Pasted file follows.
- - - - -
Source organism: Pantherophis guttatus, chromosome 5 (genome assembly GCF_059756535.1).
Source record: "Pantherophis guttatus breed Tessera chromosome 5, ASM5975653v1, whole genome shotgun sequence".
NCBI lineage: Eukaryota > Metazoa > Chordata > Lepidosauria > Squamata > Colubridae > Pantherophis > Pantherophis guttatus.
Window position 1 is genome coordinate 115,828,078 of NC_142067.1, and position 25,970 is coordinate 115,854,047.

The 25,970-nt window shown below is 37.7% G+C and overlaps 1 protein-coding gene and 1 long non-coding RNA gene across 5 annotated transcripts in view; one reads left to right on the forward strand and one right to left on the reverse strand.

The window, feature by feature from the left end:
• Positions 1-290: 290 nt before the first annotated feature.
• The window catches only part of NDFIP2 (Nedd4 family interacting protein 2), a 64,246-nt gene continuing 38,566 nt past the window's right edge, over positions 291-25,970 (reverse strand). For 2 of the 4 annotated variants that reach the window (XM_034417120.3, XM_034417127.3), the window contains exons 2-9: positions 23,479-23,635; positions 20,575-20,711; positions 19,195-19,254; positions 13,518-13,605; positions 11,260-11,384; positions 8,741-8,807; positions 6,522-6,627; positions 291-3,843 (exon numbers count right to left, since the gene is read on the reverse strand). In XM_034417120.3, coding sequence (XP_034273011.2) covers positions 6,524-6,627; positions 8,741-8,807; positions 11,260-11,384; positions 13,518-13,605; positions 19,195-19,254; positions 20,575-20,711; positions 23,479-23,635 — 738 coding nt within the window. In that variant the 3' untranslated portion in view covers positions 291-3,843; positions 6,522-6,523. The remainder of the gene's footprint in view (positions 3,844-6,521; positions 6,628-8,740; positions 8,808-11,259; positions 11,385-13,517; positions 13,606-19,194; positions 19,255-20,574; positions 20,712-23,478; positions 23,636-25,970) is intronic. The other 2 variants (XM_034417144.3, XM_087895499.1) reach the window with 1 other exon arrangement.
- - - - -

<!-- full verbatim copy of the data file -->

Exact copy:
Source organism: Pantherophis guttatus, chromosome 5 (genome assembly GCF_059756535.1).
Source record: "Pantherophis guttatus breed Tessera chromosome 5, ASM5975653v1, whole genome shotgun sequence".
NCBI lineage: Eukaryota > Metazoa > Chordata > Lepidosauria > Squamata > Colubridae > Pantherophis > Pantherophis guttatus.
Window position 1 is genome coordinate 115,828,078 of NC_142067.1, and position 25,970 is coordinate 115,854,047.

The 25,970-nt window shown below is 37.7% G+C and overlaps 1 protein-coding gene and 1 long non-coding RNA gene across 5 annotated transcripts in view; one reads left to right on the forward strand and one right to left on the reverse strand.

The window, feature by feature from the left end:
• Positions 1-290: 290 nt before the first annotated feature.
• The window catches only part of NDFIP2 (Nedd4 family interacting protein 2), a 64,246-nt gene continuing 38,566 nt past the window's right edge, over positions 291-25,970 (reverse strand). For 2 of the 4 annotated variants that reach the window (XM_034417120.3, XM_034417127.3), the window contains exons 2-9: positions 23,479-23,635; positions 20,575-20,711; positions 19,195-19,254; positions 13,518-13,605; positions 11,260-11,384; positions 8,741-8,807; positions 6,522-6,627; positions 291-3,843 (exon numbers count right to left, since the gene is read on the reverse strand). In XM_034417120.3, coding sequence (XP_034273011.2) covers positions 6,524-6,627; positions 8,741-8,807; positions 11,260-11,384; positions 13,518-13,605; positions 19,195-19,254; positions 20,575-20,711; positions 23,479-23,635 — 738 coding nt within the window. In that variant the 3' untranslated portion in view covers positions 291-3,843; positions 6,522-6,523. The remainder of the gene's footprint in view (positions 3,844-6,521; positions 6,628-8,740; positions 8,808-11,259; positions 11,385-13,517; positions 13,606-19,194; positions 19,255-20,574; positions 20,712-23,478; positions 23,636-25,970) is intronic. The other 2 variants (XM_034417144.3, XM_087895499.1) reach the window with 1 other exon arrangement.